Chalkboard paint is famous due to its mix of sentiment, whimsy and practicality. Whether it’s painted on walls, furniture or appliances, chalkboard paint has surely come a very long way in the fundamental green or slate gray boards utilized in colleges.
I really like the use of chalkboard paint in bizarre ways — like on the back of a kitchen island or in place of a headboard — but I am also a classic girl at heart and a fan of those easy chalkboard. My son’s nursery to large child room’s transformation needed streaks being painted by me, and I couldn’t resist throwing a chalkboard to the mix.
Chalkboard paint is offered in varying shades of color through manufacturers like Hudson Paint, but at $25 per quart, it could get expensive. Save your pennies and have complete control over the color by simply making your own in three steps.
Non-sanded groutLatex paint in any color Mixing cup or cup
Brush or rollerPaint mixer drill attachment
1. Mix the latex paint with the non-sanded grout at a cup or cup. A good ratio to use is 1 piece grout to 8 parts paint. So, if you are mixing a small amount, combine 1 tablespoon grout with a 1/2-cup paint. To get a bigger amount — like I used — combine 1 cup of grout with a 1/2 gallon of paint.
Make sure that all the grout is mixed in — otherwise, the granules may be observable on the chalkboard. I have found that a 5 gallon bucket and a paint mixer drill attachment would be the simplest and most efficient way.
Note: Grout is generally only available in massive amounts — 10 pound boxes for approximately $12 — so plan accordingly. I knew I would be regrouting the shower and bought the Polyblend Non-Sanded grout to match. Do not have any plans in your future? You could have a friend who recently tiled a entrance or bathroom, so ask to use some of theirs.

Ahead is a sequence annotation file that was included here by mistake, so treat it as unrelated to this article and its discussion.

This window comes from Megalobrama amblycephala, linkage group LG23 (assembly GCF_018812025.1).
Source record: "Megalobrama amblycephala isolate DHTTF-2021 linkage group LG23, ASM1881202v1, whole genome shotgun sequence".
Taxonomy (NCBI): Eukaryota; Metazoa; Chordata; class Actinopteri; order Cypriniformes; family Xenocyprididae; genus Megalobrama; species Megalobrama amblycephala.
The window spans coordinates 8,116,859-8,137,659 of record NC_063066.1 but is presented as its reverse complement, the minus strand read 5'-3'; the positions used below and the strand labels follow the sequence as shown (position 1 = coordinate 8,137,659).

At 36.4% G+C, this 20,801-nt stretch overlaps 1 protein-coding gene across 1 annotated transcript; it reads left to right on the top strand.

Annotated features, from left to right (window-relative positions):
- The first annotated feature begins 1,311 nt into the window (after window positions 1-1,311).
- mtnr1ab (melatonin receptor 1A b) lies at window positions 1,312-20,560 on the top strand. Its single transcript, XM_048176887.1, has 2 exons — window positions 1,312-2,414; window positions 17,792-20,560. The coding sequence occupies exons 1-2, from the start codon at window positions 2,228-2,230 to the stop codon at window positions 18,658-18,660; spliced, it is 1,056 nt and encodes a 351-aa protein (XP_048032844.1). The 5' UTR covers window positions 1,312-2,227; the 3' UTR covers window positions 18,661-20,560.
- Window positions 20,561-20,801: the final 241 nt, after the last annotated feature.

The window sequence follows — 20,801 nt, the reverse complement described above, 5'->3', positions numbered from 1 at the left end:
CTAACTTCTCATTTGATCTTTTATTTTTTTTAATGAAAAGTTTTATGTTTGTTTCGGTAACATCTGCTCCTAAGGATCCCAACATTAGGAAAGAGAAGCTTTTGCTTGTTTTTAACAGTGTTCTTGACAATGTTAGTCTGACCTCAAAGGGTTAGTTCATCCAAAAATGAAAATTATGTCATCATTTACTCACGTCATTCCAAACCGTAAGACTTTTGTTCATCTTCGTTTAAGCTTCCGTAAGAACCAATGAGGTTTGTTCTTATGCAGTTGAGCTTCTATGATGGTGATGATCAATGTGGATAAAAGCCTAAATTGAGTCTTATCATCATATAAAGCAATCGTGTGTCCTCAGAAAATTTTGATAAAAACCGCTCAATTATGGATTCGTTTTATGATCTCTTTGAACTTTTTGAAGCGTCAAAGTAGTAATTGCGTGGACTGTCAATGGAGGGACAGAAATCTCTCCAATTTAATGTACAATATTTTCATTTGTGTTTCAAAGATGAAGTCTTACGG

To decrease the sheen at the high-gloss black “oops” paint I picked up at a discount and achieve the classic charcoal color I wanted, I mixed a 1/2 gallon of this black paint with 2 cups of white ceiling paint, then added the grout.
2. Paint the paint on the surface. Prep the surface as you would for any paint job. I painted two coats to get protection.
While I’ve employed a classic charcoal gray, the color choices are endless. Make chalkboard paint out of your left wing wall paint to get a seamless and enjoyable addition to a room or go bold with a bright, contrasting color.
3. Condition the chalkboard. Make your chalkboard ready for drawing by massaging the board with chalk, then wiping it off with a dry towel in circular strokes. With that final step, it is ready to be put to good use.
In my son’s room, I’ve gone large by painting an entire wall with chalkboard paint and framing it to make a spot that can be used for both educational and play activities.
More: Grown-Up Suggestions For Chalkboard Paint